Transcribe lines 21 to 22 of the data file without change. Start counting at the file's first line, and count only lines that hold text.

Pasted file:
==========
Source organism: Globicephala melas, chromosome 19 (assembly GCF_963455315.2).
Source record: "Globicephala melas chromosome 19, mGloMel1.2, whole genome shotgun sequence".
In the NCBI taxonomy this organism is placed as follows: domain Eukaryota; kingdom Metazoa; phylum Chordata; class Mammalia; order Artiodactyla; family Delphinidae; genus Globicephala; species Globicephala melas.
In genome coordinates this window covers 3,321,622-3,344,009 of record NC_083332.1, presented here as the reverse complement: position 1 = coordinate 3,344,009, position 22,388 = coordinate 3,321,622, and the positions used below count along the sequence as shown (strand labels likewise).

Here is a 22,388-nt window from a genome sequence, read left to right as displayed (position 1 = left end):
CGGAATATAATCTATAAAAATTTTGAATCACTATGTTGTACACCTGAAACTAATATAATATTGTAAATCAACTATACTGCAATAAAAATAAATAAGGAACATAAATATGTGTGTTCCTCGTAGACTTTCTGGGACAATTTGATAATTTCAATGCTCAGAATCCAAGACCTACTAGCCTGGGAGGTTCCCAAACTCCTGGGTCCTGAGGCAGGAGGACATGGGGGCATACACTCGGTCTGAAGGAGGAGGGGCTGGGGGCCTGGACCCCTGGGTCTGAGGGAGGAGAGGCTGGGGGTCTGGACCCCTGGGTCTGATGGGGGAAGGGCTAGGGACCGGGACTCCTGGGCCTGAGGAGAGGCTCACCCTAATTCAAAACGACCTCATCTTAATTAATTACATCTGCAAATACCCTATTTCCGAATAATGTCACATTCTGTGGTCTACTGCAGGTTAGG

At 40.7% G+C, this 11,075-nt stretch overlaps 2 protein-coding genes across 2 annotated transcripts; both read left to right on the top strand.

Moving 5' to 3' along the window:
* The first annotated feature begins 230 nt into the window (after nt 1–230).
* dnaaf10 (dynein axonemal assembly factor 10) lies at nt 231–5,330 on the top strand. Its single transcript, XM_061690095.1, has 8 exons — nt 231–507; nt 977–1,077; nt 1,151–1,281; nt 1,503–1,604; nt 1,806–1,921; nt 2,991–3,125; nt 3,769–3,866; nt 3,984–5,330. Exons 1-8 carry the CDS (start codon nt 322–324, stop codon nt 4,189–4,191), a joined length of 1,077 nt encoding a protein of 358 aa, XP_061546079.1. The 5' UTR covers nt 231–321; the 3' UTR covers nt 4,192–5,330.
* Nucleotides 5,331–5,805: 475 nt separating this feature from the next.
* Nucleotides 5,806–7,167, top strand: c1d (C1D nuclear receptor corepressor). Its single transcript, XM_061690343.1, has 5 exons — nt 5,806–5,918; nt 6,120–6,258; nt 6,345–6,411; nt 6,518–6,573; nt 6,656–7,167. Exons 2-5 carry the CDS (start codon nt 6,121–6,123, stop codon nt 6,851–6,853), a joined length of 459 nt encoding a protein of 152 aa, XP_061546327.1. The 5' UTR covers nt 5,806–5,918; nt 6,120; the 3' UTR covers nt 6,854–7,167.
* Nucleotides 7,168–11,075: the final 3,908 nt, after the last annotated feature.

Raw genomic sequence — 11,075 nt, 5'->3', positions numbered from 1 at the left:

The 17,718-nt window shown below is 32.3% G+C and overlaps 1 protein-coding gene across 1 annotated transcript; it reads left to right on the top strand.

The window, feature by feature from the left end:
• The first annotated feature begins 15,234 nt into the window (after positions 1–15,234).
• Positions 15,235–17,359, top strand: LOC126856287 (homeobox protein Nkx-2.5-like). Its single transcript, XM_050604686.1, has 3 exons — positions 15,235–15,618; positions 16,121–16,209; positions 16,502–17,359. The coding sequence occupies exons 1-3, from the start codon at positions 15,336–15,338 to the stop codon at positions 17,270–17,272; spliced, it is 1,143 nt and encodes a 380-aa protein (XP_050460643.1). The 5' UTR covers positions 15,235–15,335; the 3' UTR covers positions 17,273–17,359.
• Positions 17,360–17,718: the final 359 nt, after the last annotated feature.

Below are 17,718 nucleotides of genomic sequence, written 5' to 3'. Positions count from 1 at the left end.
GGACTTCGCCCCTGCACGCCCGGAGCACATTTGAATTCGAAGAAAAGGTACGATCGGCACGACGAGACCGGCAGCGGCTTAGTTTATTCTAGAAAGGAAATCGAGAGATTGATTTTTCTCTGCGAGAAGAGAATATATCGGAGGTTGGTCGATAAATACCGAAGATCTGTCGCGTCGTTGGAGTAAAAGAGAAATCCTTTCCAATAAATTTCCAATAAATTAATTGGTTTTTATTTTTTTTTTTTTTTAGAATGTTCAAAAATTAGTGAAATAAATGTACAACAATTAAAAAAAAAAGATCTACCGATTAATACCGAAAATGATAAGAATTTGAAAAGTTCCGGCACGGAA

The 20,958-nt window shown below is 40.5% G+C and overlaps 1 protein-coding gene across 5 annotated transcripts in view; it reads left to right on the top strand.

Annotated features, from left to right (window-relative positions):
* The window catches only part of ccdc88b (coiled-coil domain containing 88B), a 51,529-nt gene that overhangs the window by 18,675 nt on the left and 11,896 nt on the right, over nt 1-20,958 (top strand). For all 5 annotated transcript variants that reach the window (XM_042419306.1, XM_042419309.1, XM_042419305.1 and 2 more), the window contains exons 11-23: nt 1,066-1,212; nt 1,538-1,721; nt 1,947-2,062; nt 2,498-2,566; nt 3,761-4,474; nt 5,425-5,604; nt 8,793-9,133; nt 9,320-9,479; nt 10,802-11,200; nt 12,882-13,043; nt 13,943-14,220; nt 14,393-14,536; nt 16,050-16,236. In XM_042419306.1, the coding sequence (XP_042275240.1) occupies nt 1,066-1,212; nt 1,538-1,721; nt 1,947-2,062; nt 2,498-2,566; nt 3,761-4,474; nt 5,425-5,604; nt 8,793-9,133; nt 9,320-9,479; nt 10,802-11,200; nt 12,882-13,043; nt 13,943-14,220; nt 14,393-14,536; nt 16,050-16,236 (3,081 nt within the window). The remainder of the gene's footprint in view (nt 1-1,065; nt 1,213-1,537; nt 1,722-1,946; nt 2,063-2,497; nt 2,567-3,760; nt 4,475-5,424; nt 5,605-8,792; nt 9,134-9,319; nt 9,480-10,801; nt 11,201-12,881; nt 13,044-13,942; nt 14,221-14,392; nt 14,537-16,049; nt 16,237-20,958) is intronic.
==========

GGACTTCGCCCCTGCACGCCCGGAGCACATTTGAATTCGAAGAAAAGGTACGATCGGCACGACGAGACCGGCAGCGGCTTAGTTTATTCTAGAAAGGAAATCGAGAGATTGATTTTTCTCTGCGAGAAGAGAATATATCGGAGGTTGGTCGATAAATACCGAAGATCTGTCGCGTCGTTGGAGTAAAAGAGAAATCCTTTCCAATAAATTTCCAATAAATTAATTGGTTTTTATTTTTTTTTTTTTTTAGAATGTTCAAAAATTAGTGAAATAAATGTACAACAATTAAAAAAAAAAGATCTACCGATTAATACCGAAAATGATAAGAATTTGAAAAGTTCCGGCACGGAA

The 20,958-nt window shown below is 40.5% G+C and overlaps 1 protein-coding gene across 5 annotated transcripts in view; it reads left to right on the top strand.